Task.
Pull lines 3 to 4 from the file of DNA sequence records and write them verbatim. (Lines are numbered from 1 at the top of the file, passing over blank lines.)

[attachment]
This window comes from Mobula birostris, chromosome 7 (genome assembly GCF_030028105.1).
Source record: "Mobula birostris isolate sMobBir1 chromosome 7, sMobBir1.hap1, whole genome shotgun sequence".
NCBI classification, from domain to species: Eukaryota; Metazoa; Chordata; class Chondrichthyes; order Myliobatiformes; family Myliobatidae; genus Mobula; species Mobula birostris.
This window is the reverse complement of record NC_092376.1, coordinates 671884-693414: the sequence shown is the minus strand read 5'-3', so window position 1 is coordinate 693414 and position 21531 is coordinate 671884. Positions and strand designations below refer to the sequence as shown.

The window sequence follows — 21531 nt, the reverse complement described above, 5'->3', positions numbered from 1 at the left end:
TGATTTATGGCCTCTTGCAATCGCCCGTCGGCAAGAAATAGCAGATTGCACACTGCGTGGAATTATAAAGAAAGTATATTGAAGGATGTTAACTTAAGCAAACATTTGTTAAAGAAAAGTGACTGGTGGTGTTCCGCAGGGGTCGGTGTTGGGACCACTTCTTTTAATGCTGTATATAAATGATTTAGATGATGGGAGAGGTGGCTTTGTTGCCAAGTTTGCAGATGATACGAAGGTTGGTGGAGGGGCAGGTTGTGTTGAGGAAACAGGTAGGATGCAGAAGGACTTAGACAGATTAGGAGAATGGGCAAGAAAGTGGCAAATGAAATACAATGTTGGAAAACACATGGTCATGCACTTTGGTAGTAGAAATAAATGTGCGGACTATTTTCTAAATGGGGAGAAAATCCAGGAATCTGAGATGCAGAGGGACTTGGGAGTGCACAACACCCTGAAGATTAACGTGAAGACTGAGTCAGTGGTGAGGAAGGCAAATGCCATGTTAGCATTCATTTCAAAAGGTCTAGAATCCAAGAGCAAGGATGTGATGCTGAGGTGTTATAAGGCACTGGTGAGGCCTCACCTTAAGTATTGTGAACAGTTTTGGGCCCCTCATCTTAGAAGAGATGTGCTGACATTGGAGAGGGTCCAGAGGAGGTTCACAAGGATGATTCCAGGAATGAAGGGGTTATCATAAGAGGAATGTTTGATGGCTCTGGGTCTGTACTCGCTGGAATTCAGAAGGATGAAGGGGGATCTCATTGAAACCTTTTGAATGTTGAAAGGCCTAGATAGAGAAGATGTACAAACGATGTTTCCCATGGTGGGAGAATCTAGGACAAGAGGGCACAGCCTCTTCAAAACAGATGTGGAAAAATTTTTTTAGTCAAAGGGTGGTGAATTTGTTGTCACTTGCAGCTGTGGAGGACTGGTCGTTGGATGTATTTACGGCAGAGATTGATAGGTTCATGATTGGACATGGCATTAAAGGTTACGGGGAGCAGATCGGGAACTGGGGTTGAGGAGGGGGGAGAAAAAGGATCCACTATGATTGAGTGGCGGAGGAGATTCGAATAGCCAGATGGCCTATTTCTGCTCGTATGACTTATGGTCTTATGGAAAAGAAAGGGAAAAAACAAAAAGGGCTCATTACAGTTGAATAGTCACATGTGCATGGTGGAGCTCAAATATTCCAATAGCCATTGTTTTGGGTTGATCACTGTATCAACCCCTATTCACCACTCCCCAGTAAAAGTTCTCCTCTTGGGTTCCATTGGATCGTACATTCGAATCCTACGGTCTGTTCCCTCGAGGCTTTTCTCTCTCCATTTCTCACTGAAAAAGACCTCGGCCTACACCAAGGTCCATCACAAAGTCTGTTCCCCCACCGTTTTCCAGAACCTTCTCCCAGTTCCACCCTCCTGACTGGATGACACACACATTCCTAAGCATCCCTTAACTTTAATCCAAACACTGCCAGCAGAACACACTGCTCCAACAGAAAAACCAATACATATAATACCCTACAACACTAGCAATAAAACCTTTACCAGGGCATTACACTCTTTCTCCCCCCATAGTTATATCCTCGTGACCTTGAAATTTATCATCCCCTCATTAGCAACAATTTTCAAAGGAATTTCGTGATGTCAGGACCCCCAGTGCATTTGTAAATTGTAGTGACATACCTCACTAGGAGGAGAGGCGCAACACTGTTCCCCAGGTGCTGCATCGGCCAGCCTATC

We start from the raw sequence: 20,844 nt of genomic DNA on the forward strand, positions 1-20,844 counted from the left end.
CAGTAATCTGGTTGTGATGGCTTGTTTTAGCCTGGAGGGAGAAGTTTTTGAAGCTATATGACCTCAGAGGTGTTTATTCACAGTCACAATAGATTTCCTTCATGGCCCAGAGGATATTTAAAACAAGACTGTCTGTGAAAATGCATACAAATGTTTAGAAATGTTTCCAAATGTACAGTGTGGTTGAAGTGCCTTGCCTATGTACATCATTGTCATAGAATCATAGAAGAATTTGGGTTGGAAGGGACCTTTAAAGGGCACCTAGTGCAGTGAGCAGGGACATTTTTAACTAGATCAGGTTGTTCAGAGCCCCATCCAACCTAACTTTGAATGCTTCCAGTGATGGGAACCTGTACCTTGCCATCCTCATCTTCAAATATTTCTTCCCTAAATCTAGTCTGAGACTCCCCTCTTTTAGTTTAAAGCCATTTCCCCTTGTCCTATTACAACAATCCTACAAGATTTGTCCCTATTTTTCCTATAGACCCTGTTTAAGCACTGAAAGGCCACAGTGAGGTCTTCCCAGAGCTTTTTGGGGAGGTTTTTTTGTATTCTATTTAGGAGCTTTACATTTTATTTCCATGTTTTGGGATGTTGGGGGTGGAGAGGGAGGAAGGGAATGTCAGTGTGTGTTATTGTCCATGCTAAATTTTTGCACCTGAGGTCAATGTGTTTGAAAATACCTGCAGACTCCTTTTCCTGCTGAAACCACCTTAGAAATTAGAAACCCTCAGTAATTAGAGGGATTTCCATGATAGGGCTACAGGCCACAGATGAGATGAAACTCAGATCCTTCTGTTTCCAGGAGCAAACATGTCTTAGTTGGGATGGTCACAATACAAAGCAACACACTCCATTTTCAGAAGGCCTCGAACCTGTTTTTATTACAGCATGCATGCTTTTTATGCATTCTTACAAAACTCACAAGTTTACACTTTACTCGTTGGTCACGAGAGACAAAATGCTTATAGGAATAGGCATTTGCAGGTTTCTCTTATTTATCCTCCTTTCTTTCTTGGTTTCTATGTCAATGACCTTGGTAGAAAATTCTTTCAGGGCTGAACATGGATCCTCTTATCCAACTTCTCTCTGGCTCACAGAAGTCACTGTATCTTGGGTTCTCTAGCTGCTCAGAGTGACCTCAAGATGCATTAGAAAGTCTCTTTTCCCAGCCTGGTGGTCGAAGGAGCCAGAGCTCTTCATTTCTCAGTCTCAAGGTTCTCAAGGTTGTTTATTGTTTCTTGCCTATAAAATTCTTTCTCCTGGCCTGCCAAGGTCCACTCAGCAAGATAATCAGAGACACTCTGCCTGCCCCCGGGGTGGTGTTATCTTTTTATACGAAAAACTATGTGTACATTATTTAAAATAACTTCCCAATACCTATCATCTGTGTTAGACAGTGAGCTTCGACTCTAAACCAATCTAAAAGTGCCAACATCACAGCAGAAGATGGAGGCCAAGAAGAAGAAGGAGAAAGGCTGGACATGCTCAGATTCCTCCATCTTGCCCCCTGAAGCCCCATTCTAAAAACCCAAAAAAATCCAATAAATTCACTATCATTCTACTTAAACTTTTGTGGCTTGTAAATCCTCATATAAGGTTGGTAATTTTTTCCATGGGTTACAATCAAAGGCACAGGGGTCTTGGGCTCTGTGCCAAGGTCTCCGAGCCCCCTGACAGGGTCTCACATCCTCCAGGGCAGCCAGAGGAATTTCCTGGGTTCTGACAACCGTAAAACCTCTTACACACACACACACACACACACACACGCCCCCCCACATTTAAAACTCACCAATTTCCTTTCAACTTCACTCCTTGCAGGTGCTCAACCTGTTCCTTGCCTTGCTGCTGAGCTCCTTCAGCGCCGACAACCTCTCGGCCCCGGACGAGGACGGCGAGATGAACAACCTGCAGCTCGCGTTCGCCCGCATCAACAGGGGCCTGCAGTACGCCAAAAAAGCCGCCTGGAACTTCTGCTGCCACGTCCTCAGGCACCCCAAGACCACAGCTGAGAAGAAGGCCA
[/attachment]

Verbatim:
NCBI classification, from domain to species: Eukaryota; Metazoa; Chordata; class Chondrichthyes; order Myliobatiformes; family Myliobatidae; genus Mobula; species Mobula birostris.
This window is the reverse complement of record NC_092376.1, coordinates 671884-693414: the sequence shown is the minus strand read 5'-3', so window position 1 is coordinate 693414 and position 21531 is coordinate 671884. Positions and strand designations below refer to the sequence as shown.